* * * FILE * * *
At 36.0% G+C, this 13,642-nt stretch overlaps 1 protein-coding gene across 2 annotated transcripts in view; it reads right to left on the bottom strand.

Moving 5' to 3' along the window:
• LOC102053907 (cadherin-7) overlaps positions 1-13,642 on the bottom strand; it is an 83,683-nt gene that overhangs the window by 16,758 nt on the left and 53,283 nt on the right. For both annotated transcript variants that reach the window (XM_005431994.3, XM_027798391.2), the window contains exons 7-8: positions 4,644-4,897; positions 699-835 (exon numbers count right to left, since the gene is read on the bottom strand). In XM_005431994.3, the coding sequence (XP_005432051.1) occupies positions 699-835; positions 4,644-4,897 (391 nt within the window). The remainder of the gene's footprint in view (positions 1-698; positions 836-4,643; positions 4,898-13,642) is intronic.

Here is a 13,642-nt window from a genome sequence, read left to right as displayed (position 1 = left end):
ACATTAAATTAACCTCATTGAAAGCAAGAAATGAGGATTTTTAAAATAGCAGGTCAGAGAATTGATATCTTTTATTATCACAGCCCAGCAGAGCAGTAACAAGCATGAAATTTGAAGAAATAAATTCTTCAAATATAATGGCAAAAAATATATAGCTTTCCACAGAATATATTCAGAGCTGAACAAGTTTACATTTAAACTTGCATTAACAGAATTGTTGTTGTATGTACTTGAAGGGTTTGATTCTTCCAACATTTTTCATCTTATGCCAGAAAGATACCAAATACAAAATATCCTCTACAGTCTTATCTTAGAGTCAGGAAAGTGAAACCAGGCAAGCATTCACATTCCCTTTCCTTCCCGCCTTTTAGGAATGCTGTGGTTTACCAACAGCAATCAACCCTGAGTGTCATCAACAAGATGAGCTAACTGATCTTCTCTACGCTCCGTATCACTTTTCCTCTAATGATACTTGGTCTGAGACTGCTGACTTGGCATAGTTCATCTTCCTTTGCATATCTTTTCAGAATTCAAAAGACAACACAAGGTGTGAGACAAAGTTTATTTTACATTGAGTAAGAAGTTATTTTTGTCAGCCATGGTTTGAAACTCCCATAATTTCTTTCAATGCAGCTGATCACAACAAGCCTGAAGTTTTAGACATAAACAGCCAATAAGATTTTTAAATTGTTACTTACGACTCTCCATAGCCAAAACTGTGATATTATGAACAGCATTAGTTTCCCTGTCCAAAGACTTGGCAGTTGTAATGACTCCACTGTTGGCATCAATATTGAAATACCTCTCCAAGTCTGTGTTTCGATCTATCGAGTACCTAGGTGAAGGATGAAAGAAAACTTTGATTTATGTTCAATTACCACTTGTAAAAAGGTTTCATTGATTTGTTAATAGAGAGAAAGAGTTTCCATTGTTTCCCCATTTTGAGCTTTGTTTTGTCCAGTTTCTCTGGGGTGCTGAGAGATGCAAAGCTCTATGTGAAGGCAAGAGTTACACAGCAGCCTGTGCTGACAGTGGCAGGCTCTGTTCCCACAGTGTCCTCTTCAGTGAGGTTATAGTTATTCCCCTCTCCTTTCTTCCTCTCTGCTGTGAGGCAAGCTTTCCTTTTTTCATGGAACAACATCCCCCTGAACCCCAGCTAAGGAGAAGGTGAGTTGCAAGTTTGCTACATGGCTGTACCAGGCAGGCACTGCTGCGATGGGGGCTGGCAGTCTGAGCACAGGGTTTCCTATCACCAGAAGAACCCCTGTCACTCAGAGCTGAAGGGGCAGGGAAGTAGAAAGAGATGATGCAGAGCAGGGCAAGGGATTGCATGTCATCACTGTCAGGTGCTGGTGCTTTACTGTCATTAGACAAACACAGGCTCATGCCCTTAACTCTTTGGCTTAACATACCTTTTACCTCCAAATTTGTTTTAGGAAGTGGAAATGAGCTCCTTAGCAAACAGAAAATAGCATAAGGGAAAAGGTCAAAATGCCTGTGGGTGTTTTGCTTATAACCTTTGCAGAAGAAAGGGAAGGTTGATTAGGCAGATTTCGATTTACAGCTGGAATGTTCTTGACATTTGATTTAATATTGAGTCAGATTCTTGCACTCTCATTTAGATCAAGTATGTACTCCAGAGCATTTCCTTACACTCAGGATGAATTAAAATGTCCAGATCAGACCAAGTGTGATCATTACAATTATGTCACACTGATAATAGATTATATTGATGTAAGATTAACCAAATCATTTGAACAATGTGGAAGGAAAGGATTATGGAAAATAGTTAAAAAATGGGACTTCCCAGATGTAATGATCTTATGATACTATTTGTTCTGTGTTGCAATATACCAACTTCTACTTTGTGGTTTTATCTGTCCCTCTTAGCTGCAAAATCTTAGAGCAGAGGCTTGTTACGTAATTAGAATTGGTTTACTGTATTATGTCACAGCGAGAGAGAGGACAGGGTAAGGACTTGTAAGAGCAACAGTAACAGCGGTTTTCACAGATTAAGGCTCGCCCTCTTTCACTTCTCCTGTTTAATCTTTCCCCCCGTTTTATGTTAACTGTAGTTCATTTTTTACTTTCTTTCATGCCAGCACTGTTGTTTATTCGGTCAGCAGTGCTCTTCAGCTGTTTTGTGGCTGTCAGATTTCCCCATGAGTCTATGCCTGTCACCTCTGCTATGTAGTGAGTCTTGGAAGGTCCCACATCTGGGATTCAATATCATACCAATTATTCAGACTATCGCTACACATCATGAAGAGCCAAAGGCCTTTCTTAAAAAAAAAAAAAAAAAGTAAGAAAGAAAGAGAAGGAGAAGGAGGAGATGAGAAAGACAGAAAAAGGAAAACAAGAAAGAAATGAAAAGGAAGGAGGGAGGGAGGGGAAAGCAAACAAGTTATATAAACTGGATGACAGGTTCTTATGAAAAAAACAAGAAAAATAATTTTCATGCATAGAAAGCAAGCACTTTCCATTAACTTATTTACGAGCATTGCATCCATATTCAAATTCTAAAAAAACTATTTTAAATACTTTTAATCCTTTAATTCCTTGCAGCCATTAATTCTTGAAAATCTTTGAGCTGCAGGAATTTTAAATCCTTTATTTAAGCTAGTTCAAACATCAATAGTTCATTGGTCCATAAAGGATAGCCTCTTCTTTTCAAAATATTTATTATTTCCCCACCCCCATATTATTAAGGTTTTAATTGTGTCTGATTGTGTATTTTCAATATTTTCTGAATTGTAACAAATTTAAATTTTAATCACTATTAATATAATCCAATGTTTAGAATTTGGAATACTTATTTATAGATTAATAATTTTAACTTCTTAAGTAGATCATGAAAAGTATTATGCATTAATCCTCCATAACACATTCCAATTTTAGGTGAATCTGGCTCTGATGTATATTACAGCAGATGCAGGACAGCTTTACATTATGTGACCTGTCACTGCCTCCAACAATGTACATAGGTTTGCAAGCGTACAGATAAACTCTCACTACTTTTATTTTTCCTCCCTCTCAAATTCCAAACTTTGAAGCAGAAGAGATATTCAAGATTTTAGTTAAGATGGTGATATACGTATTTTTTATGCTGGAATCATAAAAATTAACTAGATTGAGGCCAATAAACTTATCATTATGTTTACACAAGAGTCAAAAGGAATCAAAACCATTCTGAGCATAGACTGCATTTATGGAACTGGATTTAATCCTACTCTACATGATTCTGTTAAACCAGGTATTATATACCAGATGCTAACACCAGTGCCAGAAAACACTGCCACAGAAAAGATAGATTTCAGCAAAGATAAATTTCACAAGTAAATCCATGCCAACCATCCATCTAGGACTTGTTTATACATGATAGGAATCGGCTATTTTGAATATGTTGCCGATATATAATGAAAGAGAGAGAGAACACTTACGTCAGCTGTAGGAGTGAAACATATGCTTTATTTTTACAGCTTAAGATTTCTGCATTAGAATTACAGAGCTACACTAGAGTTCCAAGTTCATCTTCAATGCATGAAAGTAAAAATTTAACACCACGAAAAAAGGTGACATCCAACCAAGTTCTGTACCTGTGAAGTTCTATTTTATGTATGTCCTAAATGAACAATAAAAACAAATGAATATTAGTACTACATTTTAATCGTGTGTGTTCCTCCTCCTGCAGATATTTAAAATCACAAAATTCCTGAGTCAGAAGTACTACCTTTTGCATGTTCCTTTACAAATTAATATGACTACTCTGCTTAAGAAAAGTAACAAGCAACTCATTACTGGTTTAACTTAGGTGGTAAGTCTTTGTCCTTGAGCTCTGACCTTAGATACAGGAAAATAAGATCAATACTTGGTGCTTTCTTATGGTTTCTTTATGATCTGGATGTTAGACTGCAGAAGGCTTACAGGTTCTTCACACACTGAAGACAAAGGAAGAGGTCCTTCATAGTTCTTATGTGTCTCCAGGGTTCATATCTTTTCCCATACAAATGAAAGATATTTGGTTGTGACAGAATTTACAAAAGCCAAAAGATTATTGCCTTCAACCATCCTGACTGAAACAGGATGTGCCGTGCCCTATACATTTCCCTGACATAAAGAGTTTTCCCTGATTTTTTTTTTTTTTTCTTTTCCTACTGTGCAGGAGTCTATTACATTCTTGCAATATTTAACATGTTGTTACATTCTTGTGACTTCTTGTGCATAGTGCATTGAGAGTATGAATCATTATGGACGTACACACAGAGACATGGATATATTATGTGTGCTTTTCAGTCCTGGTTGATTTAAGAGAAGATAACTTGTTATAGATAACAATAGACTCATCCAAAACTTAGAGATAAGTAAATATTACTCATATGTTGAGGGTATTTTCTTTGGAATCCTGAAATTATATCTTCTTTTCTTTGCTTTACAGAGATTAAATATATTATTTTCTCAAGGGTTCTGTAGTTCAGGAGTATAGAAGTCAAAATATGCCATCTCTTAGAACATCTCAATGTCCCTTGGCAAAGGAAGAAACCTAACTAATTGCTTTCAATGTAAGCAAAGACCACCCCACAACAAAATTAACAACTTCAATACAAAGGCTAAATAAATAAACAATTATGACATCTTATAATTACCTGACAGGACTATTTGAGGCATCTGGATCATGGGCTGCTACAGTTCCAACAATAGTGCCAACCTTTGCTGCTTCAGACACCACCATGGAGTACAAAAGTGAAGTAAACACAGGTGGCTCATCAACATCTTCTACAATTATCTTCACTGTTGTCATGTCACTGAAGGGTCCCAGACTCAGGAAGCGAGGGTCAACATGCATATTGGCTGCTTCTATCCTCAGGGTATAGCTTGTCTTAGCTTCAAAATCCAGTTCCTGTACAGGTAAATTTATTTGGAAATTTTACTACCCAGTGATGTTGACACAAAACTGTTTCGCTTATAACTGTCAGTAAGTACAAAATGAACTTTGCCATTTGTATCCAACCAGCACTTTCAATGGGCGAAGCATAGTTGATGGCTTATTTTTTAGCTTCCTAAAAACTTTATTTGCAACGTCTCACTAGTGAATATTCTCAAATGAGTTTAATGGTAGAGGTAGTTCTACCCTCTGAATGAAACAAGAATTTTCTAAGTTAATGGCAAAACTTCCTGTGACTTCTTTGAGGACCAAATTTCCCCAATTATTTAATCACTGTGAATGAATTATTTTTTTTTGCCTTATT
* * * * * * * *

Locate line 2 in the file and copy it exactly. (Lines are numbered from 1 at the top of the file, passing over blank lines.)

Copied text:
Moving 5' to 3' along the window: